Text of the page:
Monday, 29 February 2016

Little Black Hats (New Start!)

Got a new piece going yesterday!

It will be the last one that will fit on this fabric. This is 'A Conjugal Tie' (small version), and will depict a married couple. I changed up the hair completely, keeping it lighter than the others, but not as brightly highlighted as in the original; I prefer the blending to be a little more gradual here. It looks bigger than the others? I hold it up to the other two, and the heads are the same size, but as I'm stitching it looks so much bigger!

I update more frequently/more promptly on the Facebook group for Soda Stitch, since Facebook is a better medium for snap updates, so please do go check it out!


Wednesday, 24 February 2016

Scottish Folds, Soda Stitch, and Tornado Warnings

A new finish!

I started this set of small pieces back in 2014 and left this one a little over halfway finished in September of that year. I joined a Facebook group for Soda Stitch and wanted to take pictures of what I had - & finally remembered that I had these floating around somewhere!

I changed the pattern a little in this one - I didn't want to stitch a small dog, because I really don't like small dogs of any type. But I love cats, so I thought: why not a Scottish Fold? I wouldn't have to change the ears much, and the fluffiness of the head/chest would work well with a Scottish Fold! So I eyeballed a place to stop on the ears and changed the outlining a bit to suit the different shape; paying special attention to reworking the tail to make it more like the cat I was imitating (pretty much just a page of Bing Images of various Scottish Folds!). I think it turned out pretty well?

Other than that, I replaced one thread colour in the hair to smooth out the blending (780 instead of 783), did a whole lot of fudging to 'correct' (work around) an error I made somewhere in the region of the boys hands and lower body, and after all that, I think this is possibly my favourite piece of all time. Of everything I've made. XD

Today's finish is thanks to the alarming weather in the American Southeast today: we had a tornado warning this morning when we got up, and a funnel cloud was spotted about 5 miles away from us. We didn't leave the house today as we had planned, so I stayed in and stitched!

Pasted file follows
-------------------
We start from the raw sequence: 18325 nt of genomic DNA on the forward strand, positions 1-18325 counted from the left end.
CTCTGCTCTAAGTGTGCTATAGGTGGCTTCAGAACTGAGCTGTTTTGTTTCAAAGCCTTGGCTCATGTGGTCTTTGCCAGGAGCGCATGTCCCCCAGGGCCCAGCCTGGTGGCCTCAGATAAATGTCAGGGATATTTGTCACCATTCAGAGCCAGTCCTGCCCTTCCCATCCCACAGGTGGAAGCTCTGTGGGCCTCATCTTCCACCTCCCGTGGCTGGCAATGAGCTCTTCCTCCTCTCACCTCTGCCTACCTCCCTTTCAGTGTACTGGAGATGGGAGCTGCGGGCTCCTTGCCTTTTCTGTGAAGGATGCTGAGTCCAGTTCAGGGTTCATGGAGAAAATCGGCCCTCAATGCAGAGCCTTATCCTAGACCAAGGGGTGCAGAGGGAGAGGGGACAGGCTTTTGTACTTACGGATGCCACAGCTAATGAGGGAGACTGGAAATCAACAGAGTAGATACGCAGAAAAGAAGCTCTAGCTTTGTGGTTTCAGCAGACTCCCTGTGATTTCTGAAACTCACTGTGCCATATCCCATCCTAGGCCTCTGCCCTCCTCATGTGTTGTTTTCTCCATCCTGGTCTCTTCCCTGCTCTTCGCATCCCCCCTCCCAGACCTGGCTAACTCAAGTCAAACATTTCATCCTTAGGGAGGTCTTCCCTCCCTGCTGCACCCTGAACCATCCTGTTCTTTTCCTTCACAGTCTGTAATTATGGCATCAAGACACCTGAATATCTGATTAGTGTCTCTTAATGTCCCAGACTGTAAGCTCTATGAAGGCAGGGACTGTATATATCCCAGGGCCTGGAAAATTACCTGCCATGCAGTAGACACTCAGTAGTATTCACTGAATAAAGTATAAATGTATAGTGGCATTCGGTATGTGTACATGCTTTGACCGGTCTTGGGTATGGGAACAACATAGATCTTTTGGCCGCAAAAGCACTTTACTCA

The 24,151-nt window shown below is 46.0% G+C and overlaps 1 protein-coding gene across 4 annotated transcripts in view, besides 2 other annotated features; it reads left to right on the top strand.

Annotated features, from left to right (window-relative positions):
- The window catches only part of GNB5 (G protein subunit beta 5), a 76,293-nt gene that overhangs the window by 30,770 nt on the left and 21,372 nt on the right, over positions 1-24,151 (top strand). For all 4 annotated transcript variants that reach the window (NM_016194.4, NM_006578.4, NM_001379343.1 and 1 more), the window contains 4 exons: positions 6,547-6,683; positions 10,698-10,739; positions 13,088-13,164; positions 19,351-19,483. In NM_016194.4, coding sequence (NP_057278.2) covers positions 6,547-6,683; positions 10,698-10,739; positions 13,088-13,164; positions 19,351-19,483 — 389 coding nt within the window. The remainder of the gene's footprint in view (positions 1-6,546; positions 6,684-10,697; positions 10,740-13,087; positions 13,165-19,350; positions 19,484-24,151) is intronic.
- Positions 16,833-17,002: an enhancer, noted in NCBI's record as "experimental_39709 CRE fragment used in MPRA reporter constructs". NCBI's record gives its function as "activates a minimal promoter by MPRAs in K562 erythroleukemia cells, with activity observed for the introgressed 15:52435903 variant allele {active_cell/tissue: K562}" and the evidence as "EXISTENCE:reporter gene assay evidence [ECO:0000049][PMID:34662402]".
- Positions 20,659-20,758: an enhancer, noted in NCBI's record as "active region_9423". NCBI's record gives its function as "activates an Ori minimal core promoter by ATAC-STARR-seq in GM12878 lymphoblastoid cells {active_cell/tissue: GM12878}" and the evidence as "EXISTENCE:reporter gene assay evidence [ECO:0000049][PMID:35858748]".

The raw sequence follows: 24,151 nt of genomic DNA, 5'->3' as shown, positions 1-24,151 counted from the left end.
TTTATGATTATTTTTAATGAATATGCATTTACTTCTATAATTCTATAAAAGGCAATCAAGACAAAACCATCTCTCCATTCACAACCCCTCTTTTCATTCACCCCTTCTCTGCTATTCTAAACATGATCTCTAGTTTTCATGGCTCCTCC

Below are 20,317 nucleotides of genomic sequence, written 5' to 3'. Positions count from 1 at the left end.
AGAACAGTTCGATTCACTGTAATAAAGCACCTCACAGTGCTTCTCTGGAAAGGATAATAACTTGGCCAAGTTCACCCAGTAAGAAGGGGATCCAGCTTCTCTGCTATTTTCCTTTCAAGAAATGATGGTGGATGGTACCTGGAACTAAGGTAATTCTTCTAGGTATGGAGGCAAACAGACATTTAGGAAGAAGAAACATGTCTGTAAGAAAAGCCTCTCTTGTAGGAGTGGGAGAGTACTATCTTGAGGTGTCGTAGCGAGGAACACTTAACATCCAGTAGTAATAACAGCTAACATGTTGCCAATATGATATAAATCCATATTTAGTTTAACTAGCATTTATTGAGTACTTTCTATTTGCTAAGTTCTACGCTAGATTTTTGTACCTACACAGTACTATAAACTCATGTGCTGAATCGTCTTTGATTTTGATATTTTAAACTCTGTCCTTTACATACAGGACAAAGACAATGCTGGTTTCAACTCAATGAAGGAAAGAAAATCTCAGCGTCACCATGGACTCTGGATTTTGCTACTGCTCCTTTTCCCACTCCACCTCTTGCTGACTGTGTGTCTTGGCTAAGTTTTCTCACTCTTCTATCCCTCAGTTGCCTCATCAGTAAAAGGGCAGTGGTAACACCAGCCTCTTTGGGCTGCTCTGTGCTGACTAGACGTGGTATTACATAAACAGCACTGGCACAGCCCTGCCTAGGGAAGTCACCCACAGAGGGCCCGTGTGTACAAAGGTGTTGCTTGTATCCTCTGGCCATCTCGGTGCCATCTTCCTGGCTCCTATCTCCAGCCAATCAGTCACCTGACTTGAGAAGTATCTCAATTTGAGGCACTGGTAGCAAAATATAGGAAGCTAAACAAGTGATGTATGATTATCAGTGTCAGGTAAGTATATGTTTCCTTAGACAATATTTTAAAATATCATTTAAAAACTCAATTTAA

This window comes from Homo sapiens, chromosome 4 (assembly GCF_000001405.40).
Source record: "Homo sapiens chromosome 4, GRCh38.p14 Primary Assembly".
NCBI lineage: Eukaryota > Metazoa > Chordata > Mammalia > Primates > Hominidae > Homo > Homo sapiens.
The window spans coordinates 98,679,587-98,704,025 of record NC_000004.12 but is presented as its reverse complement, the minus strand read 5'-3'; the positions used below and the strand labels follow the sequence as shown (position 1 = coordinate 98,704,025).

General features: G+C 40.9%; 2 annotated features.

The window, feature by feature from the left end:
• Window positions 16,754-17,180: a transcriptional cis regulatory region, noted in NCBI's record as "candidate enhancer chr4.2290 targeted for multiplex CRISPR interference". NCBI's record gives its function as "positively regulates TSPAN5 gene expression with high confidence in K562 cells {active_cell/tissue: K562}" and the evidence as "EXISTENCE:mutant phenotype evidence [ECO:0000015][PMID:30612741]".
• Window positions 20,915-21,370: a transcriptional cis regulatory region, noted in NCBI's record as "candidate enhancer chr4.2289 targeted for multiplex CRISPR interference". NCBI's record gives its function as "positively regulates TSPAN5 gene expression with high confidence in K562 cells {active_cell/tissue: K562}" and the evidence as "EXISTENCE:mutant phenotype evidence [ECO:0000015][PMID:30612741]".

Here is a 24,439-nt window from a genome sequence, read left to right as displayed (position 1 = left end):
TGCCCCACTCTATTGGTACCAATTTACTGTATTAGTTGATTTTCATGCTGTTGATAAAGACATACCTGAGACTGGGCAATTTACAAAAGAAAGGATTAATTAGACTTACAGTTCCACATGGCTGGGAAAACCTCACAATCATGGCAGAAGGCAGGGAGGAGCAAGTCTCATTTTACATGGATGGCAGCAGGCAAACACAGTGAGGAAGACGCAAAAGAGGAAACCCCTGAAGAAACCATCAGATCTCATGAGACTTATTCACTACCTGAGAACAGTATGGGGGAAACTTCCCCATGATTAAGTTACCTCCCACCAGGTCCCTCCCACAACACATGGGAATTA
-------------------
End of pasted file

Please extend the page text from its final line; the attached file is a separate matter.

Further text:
This piece has a few names. '복 받으세요' (bohk bahd-euh-say-yoh) is Korean for "Receive Happiness," translated on the pattern cover as saying "Receive Good Fortune," and is commonly said around the New Year, both Solar & Lunar. This one is Lunar - you can tell by the pale pink blossoms behind them (meaning early spring, not December), as well as their attire: Lunar New Year is when many families visit with each other, dress traditionally, eat traditional foods, and make a New Year bow to their elders, a more formal, extended bow all the way to the floor. (I've chosen the tag "Give A Bow" for this piece, since it relates to what is shown in the pattern.)

You can kind of see the dog in the cover photo here:

Thursday, 18 February 2016

2 Seasons Down, 2 To Go!

What an exhausting week - but a very bright spot tonight!

She's finished! I love the bright, vibrant colours of this one.

Carrying a Lucky Bag

Character for 'Autumn'
As with my last finished piece of this series, I wanted to share some pictures of real-life Hanbok as depicted in the stitching so people unfamiliar with Hanbok can put the pieces together a bit better!

The top headpiece is a particular one worn by young, unmarried girls (there are others worn by married women such as those once worn by queens), known as baetssi daenggi (배씨 댕기). Varying in size and design, it is tied onto the top of the head, and worn with the traditional braids.

There is another piece in the back, known as dwikkoji (뒤꽂이) (lit. 'back flowers'), which are beautiful ornaments that can adorn the sides or back of the hair in many different fashions!

She's wearing a double skirt here, the red an overlay on top of a bright sunny yellow. Occasionally, the top skirt will be tied up in some fashion to better show off both (or more!) layers. You can see this quite often in depictions of Kisaeng/Gisaeng, Joseon-era female entertainers, and also in that of Queens and royalty - multiple layers of expensive, embroidered cloth.